A banner that reads "We accept Bitcoin, free, fast and without contagion" is seen at a beach cafe on Punta Roca Beach in La Libertad, El Salvador, 25 April 2021. (Jose Cabezas/Reuters)

The third phase is from 2018 and beyond. We can call this the “booming phase” or the “post-BTC era”. In this phase, the cryptocurrency market continues to develop rapidly and important digital currency innovations — e.g., security token offering (STO), decentralised finance (DeFi), non-fungible token (NFT), and so on — are also quickly emerging. During this period, the scope of digital currencies is no longer limited to cryptocurrencies like BTC. Stable coins (such as Tether (USDT)) are increasingly important in the cryptocurrency ecology as well. Various central banks around the world are also expanding their research into CBDCs. 

The development of CBDC in China and the world

The BIS defines CBDC as “a digital form of central bank money that is different from balances in traditional reserve or settlement accounts”. In layman terms, CBDC is a legal digital currency endorsed and issued by national central banks. In China, CBDC is known as DCEP. It is also commonly referred to as digital RMB. Over the past ten years, the CBDCs of various countries have been greatly researched on.     

The ECB’s Virtual Currency Schemes report of October 2012 stated that virtual currency schemes “fall under the responsibility of central banks”. In December 2014, the Central Bank of Ecuador launched ‘Dinero Electrónico’ and became the first country in the world to roll out a CBDC. That same year, the PBOC established a legal digital currency research team which explored the possibility of digital currency issuance.  

In February 2015, the Bank of England announced that it would do research on central bank-issued digital currencies as part of its research agenda. That same year, the PBOC also published a series of research reports on digital currencies and completed two rounds of revisions to the prototype plan for issuing digital currencies. In November 2016, the Monetary Authority of Singapore (MAS) announced that it will be partnering R3, a distributed ledger technology company, and a consortium of financial institutions on a proof-of-concept project to conduct inter-bank payments using blockchain technology (known as Project Ubin). One month later, the ECB and the Bank of Japan launched Project Stella, which studies the use of distributed ledger technology on financial market infrastructures. That same year, the PBOC also completed the trial to transact and settle bank acceptance bills with a digital currency it developed, supported by blockchain technology.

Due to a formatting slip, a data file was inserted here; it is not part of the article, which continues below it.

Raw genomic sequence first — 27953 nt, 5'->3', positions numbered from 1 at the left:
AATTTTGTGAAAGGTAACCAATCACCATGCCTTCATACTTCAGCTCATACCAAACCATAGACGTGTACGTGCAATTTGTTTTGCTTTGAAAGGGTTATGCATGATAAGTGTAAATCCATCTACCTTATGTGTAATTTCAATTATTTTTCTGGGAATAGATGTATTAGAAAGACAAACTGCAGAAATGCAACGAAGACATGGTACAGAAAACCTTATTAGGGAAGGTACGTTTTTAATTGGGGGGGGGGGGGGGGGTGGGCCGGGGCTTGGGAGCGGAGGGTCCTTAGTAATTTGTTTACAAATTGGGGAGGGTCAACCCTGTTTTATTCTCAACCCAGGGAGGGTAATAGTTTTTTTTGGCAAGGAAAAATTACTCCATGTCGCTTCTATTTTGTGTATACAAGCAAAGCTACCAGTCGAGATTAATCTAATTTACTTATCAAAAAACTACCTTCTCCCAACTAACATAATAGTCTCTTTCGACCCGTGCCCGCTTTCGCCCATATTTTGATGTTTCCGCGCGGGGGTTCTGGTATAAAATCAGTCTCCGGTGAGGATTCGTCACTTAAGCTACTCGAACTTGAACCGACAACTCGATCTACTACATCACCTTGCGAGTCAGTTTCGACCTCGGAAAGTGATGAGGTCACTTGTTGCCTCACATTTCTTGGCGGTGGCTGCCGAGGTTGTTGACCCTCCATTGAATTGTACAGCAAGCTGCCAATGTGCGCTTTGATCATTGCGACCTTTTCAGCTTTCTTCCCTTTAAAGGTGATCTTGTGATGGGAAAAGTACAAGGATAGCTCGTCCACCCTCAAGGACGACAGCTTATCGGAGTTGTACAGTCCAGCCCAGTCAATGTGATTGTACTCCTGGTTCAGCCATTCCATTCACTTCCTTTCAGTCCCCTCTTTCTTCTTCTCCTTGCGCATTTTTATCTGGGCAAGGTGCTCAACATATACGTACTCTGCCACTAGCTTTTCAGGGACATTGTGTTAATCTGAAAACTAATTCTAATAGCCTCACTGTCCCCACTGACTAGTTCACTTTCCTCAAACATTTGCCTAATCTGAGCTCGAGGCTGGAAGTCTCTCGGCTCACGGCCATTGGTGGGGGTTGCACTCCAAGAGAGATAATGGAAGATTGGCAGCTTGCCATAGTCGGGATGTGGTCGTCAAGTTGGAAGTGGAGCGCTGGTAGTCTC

People wearing face masks walk past the headquarters of the People's Bank of China (PBOC), 4 April 2020. (Tingshu Wang/File Photo/Reuters)
People wearing face masks walk past the headquarters of the People's Bank of China (PBOC), 4 April 2020. (Tingshu Wang/File Photo/Reuters)

In March 2017, the Riksbank (central bank of Sweden) rolled out the plans for its e-krona digital currency project. The Digital Currency Research Institute of the People’s Bank of China also officially opened in July 2017, conducting research on digital currency law, blockchain and relevant chip design. In February 2018, the National Bank of Ukraine launched a pilot project on e-Hryvnia issuance for retail payments. In June 2018, the PBOC’s Digital Currency Research Institute established its wholly-owned fintech subsidiary, Shenzhen Fintech Co., Ltd., mainly focused on high-end fintech, CBDC R&D and evaluation, technology incubation and exchange, and fintech talent training. 

In April 2019, the South African Reserve Bank issued an expression of Interest in CBDCs. In June 2019, Facebook released the Libra White Paper. As one of the world’s most influential technology enterprises, Facebook’s high-profile entrance into the digital currency field and its preparation to launch a supra-sovereign digital currency forced central banks to accelerate the research of CBDCs to some extent. In July 2019, then director of PBOC's Research Bureau Wang Xin said that the State Council had already approved the research and development of the DCEP and that the PBOC was in the process of forming market-oriented institutions to work on it, with expectations of the DCEP launching soon. On 10 August, then deputy director of the PBOC’s payment and settlement department Mu Changchun said at the third China Finance 40 Forum in Yichun that the DCEP is “close to being out”.      

In January 2020, the World Economic Forum released a CBDC Policy-Maker Toolkit document to help central banks determine whether the CBDC is the right choice to make. That same month, the Bank of England, Bank of Canada, Bank of Japan, ECB, Riksbank, and the Swiss National Bank jointly announced that they would explore the possibility of CBDCs together. In April 2020, Chinese officials announced that China’s DCEP has entered the closed-loop pilot test phase which would first be rolled out in Shenzhen, Suzhou, Xiong’an New Area, Chengdu, and later at future Winter Olympics venues so that its use could be optimised and improved on.

Evidently, there is strong interest and momentum behind not only researching but also realising CBDCs.

Continue to Part 2: China’s central bank digital currency (CBDC) innovations